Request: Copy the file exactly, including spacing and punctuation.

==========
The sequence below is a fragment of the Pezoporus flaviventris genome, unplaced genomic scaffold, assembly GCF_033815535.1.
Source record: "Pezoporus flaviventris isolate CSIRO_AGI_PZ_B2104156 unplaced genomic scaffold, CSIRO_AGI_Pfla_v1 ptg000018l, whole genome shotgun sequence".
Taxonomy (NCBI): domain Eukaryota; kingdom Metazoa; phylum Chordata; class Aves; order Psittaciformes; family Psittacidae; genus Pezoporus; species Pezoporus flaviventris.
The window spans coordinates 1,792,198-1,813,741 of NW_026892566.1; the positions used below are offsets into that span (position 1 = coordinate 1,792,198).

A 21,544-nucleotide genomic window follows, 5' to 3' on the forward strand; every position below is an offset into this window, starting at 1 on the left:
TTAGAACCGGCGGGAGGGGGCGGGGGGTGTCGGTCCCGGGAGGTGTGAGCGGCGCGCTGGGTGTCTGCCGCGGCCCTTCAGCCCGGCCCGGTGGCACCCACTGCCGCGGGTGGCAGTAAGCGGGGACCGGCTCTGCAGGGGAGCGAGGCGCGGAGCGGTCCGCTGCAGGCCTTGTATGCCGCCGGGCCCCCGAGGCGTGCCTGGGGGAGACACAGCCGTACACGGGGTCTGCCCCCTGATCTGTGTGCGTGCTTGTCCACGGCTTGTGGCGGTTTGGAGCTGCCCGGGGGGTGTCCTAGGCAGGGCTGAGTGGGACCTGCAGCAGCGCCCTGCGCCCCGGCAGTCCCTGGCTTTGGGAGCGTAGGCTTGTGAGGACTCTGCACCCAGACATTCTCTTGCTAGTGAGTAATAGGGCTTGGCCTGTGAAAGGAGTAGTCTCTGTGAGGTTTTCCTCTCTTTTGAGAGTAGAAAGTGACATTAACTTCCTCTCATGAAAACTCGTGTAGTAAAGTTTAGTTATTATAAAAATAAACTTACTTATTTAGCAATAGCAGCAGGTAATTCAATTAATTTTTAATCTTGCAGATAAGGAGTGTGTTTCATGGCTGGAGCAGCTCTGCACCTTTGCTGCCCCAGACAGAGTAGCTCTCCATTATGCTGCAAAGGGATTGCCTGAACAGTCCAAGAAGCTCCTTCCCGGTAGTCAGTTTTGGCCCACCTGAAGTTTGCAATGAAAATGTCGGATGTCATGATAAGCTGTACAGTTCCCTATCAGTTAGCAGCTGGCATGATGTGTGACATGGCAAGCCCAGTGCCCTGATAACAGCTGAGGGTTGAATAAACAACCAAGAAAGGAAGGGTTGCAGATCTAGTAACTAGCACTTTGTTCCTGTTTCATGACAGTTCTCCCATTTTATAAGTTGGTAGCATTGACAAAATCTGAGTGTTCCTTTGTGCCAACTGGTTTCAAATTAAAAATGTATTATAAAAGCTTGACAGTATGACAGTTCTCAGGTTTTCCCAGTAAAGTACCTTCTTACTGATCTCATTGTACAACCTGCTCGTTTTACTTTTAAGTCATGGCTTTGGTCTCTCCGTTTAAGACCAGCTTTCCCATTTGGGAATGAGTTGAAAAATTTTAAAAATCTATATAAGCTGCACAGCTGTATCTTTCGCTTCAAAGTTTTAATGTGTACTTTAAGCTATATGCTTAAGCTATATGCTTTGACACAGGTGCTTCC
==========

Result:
The sequence below is a fragment of the Pezoporus flaviventris genome, unplaced genomic scaffold, assembly GCF_033815535.1.
Source record: "Pezoporus flaviventris isolate CSIRO_AGI_PZ_B2104156 unplaced genomic scaffold, CSIRO_AGI_Pfla_v1 ptg000018l, whole genome shotgun sequence".
Taxonomy (NCBI): domain Eukaryota; kingdom Metazoa; phylum Chordata; class Aves; order Psittaciformes; family Psittacidae; genus Pezoporus; species Pezoporus flaviventris.
The window spans coordinates 1,792,198-1,813,741 of NW_026892566.1; the positions used below are offsets into that span (position 1 = coordinate 1,792,198).

A 21,544-nucleotide genomic window follows, 5' to 3' on the forward strand; every position below is an offset into this window, starting at 1 on the left:
TTAGAACCGGCGGGAGGGGGCGGGGGGTGTCGGTCCCGGGAGGTGTGAGCGGCGCGCTGGGTGTCTGCCGCGGCCCTTCAGCCCGGCCCGGTGGCACCCACTGCCGCGGGTGGCAGTAAGCGGGGACCGGCTCTGCAGGGGAGCGAGGCGCGGAGCGGTCCGCTGCAGGCCTTGTATGCCGCCGGGCCCCCGAGGCGTGCCTGGGGGAGACACAGCCGTACACGGGGTCTGCCCCCTGATCTGTGTGCGTGCTTGTCCACGGCTTGTGGCGGTTTGGAGCTGCCCGGGGGGTGTCCTAGGCAGGGCTGAGTGGGACCTGCAGCAGCGCCCTGCGCCCCGGCAGTCCCTGGCTTTGGGAGCGTAGGCTTGTGAGGACTCTGCACCCAGACATTCTCTTGCTAGTGAGTAATAGGGCTTGGCCTGTGAAAGGAGTAGTCTCTGTGAGGTTTTCCTCTCTTTTGAGAGTAGAAAGTGACATTAACTTCCTCTCATGAAAACTCGTGTAGTAAAGTTTAGTTATTATAAAAATAAACTTACTTATTTAGCAATAGCAGCAGGTAATTCAATTAATTTTTAATCTTGCAGATAAGGAGTGTGTTTCATGGCTGGAGCAGCTCTGCACCTTTGCTGCCCCAGACAGAGTAGCTCTCCATTATGCTGCAAAGGGATTGCCTGAACAGTCCAAGAAGCTCCTTCCCGGTAGTCAGTTTTGGCCCACCTGAAGTTTGCAATGAAAATGTCGGATGTCATGATAAGCTGTACAGTTCCCTATCAGTTAGCAGCTGGCATGATGTGTGACATGGCAAGCCCAGTGCCCTGATAACAGCTGAGGGTTGAATAAACAACCAAGAAAGGAAGGGTTGCAGATCTAGTAACTAGCACTTTGTTCCTGTTTCATGACAGTTCTCCCATTTTATAAGTTGGTAGCATTGACAAAATCTGAGTGTTCCTTTGTGCCAACTGGTTTCAAATTAAAAATGTATTATAAAAGCTTGACAGTATGACAGTTCTCAGGTTTTCCCAGTAAAGTACCTTCTTACTGATCTCATTGTACAACCTGCTCGTTTTACTTTTAAGTCATGGCTTTGGTCTCTCCGTTTAAGACCAGCTTTCCCATTTGGGAATGAGTTGAAAAATTTTAAAAATCTATATAAGCTGCACAGCTGTATCTTTCGCTTCAAAGTTTTAATGTGTACTTTAAGCTATATGCTTAAGCTATATGCTTTGACACAGGTGCTTCC